With descriptions of the engine control module (Part 1) and sensors (Part 2) now out of the way, it's time to take a look at some of the other hardware that keeps engines running. Some of these devices will be quite familiar, and others may not seem to be immediately related to engine management or emission controls. Rest assured, however, that all are necessary to keep things running smoothly, reliably, and cleanly.
Here's a shot of the twin 48mm throttle blades that are used on this vehicle to regulate airflow into the engine by deliberately inducing a controlled restriction. At low throttle openings, a partial vacuum is formed in the intake manifold, which results in reduced cylinder filling and less engine output.
A significant drawback of a cable operated system such as the one shown here is that the throttle opening is always proportional to the accelerator position, but the relationship between throttle opening and engine output is by no means constant over the wide range of engine operating speeds. As a result, less throttle opening is required to produce full power at low engine speeds than it is at higher revs, which results in more throttle response down low than up top - especially for engines biased towards producing lower-end power. Electronic throttle controls can be "mapped" in such as way as to directly relate accelerator position to power output, which dramatically improves the consistency of throttle response across most operating conditions.
Circled in red is the idle air control (IAC) valve. In this case, a pintle is moved by a two-phase stepper motor, allowing precise metering of airflow when the throttle blades are closed. It is via the IAC that idle speed is controlled quite carefully, which improves idle emissions and decreases fuel usage. Modern engines often use changes in ignition advance to aid in controlling idle speed, as an engine with a substantial amount of intake manifold plenum volume may not react quickly to small changes in airflow.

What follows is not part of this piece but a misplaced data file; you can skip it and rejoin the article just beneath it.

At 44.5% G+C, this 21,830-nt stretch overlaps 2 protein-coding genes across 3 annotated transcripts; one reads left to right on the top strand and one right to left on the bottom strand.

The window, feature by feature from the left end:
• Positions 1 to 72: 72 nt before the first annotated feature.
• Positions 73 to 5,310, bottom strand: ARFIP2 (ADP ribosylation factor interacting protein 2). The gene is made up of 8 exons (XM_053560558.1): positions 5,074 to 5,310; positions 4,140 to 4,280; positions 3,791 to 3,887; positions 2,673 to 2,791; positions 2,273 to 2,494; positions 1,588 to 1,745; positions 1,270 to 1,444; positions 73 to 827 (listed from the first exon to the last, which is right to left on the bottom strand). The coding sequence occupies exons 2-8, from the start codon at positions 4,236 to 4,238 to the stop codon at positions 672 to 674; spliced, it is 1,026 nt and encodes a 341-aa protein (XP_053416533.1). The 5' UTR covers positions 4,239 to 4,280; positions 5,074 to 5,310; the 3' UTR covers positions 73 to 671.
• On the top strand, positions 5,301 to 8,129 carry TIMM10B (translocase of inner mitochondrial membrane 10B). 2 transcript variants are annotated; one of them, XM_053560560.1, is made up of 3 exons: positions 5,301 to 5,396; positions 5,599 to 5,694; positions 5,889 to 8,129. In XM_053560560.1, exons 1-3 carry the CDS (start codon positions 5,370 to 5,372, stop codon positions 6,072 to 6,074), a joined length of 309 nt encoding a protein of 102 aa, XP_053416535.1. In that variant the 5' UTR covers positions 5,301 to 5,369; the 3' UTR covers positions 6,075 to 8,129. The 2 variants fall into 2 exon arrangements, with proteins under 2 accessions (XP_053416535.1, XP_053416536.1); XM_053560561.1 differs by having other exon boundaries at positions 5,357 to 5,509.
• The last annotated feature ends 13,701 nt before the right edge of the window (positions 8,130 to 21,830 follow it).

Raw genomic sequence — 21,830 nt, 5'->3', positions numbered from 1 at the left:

The evaporative recovery system (EVAP) uses a carbon canister (not pictured due to its location under the battery) to recover fuel vapors vented from the fuel tank as the temperature increases or atmospheric pressure decreases. The carbon canister is then vented into the intake manifold via the EVAP valve (circle above in green). It is preferred that this occurs during wide open throttle (WOT), as the small amount of additional fuel can dramatically affect the air/fuel ratio at the smaller rates of airflow during part-throttle operation.
Above, we're pointing to both ends of the positive crankcase ventilation (PCV) system. This uses engine vacuum to ventilate ("scavenge" in gearhead terms) any fumes that accumulates in the crankcase due to blowby (a condition by which the combustion gases leak past the piston rings). As this system uses manifold vacuum, scavenging is lost at WOT. In the case of forced-induction vehicles with poor ring seal, the crankcase can even become pressurized, with significant oil consumption occurring as a result. Serious competition engines regularly use external pumps to pull vacuum at full throttle, which often results in substantially increased power due to improved ring seal and decreased oil consumption (oil in the combustion chamber causes a severe decrease in octane and therefore an increased propensity for detonation).